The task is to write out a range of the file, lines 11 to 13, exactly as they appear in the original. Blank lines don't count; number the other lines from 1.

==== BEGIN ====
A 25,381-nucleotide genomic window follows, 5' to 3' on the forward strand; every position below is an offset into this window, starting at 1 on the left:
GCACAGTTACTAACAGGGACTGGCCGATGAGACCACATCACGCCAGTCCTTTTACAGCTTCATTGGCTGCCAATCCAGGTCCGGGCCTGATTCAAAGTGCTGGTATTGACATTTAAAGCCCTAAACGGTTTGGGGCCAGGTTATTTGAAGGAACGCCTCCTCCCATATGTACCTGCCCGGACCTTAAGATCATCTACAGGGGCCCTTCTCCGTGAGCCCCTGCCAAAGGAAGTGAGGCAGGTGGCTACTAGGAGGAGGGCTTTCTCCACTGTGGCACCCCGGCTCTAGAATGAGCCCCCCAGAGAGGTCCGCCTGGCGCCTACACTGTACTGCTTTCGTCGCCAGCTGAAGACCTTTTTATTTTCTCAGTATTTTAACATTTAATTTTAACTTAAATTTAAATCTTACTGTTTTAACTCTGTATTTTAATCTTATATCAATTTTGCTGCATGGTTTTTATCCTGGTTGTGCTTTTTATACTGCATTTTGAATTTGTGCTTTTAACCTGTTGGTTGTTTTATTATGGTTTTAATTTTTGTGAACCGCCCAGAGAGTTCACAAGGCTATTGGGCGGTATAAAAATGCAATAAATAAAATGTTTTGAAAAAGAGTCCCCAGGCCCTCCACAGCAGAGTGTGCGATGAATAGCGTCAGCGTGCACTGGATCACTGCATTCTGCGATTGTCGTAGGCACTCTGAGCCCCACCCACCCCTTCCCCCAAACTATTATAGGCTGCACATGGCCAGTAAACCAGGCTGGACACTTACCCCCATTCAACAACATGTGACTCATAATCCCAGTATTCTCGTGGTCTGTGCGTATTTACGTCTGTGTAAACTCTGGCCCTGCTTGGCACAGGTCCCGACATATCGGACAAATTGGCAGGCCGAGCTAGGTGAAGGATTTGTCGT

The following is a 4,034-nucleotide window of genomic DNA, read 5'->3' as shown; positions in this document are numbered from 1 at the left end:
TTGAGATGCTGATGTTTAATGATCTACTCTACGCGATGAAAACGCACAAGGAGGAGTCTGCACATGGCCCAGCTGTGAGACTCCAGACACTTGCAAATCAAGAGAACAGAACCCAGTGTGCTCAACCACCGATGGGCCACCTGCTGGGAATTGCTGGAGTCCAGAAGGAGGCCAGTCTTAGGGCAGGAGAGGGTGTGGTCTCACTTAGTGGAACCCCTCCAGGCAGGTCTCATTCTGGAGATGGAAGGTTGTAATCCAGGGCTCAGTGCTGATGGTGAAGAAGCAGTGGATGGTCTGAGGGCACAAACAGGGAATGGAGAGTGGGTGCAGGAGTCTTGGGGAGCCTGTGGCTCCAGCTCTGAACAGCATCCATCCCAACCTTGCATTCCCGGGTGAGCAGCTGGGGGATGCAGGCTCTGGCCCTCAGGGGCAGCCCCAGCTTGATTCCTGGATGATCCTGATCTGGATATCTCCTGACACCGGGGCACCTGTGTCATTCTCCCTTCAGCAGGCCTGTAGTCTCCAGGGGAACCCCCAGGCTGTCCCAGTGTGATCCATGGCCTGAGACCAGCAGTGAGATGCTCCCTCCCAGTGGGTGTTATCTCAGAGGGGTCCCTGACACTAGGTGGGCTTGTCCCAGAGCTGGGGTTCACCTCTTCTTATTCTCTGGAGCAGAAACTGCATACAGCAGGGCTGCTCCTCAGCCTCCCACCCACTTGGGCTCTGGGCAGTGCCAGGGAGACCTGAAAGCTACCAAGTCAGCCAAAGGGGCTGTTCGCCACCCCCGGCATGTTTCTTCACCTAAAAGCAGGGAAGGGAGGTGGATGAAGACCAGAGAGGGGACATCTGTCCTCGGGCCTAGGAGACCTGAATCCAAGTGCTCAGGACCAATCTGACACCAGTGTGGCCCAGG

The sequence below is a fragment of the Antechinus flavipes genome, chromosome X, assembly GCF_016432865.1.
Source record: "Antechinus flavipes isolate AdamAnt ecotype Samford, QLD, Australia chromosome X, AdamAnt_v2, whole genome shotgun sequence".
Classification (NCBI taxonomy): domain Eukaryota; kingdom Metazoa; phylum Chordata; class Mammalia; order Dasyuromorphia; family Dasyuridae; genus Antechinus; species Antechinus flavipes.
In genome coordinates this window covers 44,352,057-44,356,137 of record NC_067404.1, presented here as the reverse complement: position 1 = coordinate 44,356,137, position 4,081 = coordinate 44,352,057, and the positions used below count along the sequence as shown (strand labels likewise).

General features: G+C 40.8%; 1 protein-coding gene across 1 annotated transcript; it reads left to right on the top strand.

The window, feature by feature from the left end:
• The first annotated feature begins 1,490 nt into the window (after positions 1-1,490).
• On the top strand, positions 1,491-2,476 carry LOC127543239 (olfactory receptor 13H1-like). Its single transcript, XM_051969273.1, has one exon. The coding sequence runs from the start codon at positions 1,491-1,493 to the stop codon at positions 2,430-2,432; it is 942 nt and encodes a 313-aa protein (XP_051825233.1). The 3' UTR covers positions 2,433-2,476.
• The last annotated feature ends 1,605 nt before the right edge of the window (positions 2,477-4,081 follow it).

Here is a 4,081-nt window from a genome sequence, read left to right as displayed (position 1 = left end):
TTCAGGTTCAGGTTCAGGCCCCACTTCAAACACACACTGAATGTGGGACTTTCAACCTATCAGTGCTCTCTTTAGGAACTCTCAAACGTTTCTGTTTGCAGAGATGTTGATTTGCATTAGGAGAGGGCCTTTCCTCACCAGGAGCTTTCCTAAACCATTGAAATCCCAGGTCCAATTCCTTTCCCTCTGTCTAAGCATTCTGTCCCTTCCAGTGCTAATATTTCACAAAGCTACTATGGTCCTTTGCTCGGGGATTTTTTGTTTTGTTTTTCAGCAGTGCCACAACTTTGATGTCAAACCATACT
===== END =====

• The first annotated feature begins 1,490 nt into the window (after positions 1-1,490).
• On the top strand, positions 1,491-2,476 carry LOC127543239 (olfactory receptor 13H1-like). Its single transcript, XM_051969273.1, has one exon. The coding sequence runs from the start codon at positions 1,491-1,493 to the stop codon at positions 2,430-2,432; it is 942 nt and encodes a 313-aa protein (XP_051825233.1). The 3' UTR covers positions 2,433-2,476.
• The last annotated feature ends 1,605 nt before the right edge of the window (positions 2,477-4,081 follow it).